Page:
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Aguayo v. Hodge

United States District Court, Seventh Circuit

July 16, 2013

DAVID AGUAYO, Petitioner,
v.
MARC HODGE, Respondent.

MEMORANDUM AND ORDER

David R. Herndon Chief Judge United States District Court

This matter is before the Court on the Petition for a Writ of Habeas Corpus filed by Petitioner, David Aguayo, on September 17, 2012 (Doc. 1), the Motion for Order to Stay Execution of Removal Order filed by Petitioner on January 28, 2013 (Doc. 20), and the Motion for Summary Judgment filed by Petitioner on March 8, 2013 (Doc. 25). For the reasons set forth below, the Petition is DENIED, the Motion for Order to Stay Execution of Removal Order is DENIED, the Motion for Summary Judgment is DENIED, and this matter is DISMISSED

I. Introduction and Background

Petitioner was originally charged in an eight count indictment, which included two counts of predatory criminal sexual assault, related to various acts of sexual assault and abuse committed by Petitioner against his stepdaughter from 1996 to 1997. Petitioner pled guilty to the two counts of predatory criminal sexual assault, in exchange for the government agreeing not to prosecute the remaining six counts, and was sentenced to 14 years’ imprisonment on November 13, 1998. On March 10, 2004, Petitioner’s conviction and sentence were vacated in light of Johnson v. Edgar, 680 N.E.2d 1372 (Ill. 1997), which found unconstitutional the statute criminalizing predatory criminal sexual assault, the counts for which Petitioner pled guilty. On September 8, 2005, the state successfully sought to reinstate the nolle prosequi counts and proceeded with two: aggravated criminal sexual assault and aggravated criminal sexual abuse. Petitioner was convicted by a jury on both counts and was sentenced to 13 years’ and 7 years’ confinement, to run consecutively, on August 15, 2008. This conviction/sentence is the subject of the present Petition for a Writ of Habeas Corpus.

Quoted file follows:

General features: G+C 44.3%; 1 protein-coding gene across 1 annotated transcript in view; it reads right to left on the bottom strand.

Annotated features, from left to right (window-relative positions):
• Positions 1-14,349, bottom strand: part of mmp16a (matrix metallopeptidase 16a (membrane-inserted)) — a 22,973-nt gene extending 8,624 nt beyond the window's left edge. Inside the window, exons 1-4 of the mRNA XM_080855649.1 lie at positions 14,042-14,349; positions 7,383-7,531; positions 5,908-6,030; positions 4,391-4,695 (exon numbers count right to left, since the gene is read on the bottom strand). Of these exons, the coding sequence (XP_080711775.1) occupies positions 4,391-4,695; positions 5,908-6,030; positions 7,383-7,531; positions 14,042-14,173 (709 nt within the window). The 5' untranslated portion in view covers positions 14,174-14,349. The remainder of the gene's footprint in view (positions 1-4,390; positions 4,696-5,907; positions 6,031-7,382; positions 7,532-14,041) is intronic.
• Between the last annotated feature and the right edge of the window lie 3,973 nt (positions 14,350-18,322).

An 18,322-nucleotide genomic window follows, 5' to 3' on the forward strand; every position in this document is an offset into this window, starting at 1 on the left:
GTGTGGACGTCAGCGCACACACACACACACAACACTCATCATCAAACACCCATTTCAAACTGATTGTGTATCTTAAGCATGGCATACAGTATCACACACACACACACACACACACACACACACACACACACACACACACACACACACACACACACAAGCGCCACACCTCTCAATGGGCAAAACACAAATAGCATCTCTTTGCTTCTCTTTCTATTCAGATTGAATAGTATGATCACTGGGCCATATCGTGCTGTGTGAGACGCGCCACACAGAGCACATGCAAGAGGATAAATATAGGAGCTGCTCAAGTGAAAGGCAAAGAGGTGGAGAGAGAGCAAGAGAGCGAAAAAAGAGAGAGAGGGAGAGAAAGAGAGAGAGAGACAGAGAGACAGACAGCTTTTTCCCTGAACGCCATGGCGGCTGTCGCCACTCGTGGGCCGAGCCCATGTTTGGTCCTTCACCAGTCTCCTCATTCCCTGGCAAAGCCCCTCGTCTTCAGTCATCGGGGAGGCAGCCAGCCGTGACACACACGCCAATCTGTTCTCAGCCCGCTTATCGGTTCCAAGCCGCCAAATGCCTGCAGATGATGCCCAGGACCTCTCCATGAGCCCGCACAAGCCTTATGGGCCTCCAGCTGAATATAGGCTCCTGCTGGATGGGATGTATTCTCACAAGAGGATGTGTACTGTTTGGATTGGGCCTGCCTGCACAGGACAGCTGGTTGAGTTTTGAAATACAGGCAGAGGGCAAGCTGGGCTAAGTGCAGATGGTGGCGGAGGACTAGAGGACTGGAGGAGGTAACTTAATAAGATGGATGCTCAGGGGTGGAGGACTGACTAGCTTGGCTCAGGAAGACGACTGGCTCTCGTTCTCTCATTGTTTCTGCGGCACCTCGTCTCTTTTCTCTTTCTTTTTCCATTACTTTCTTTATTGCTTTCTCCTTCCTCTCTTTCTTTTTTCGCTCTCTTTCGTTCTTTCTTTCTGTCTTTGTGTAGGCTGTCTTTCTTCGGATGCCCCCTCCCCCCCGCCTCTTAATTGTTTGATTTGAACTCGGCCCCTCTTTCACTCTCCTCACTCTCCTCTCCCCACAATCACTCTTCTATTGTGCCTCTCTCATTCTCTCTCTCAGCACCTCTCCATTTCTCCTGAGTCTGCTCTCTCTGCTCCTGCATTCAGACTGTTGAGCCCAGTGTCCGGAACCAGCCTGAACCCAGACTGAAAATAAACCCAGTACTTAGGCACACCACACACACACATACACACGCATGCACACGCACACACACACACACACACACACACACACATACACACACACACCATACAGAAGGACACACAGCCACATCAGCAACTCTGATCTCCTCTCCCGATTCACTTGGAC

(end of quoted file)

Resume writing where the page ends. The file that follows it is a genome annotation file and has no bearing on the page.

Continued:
Petitioner directly appealed his conviction and sentence arguing, among other things, that the state could not reinstate the nolle prosequi counts and that his sentences should not run consecutively (Respondent’s Ex. B). On February 4, 2011, the Illinois Court of Appeals held that a new indictment need not be obtained in order to re-file charges that had been dropped by the prosecutor prior to when jeopardy attached. People v. Aguayo, 2011 WL 9558005, *6 (Ill.App.Ct. 2011) (Resp. Ex. A). In disposing of the remainder of his claims, the Illinois Court of Appeals further found that Petitioner forfeited his sentencing argument by failing to raise it at the sentencing hearing and in his opening brief before the court of appeals. Id. at *16.[1] Petitioner’s Petition for Leave to Appeal (PLA) was denied by the Illinois Supreme Court on May 25, 2011 (Resp. Ex. M).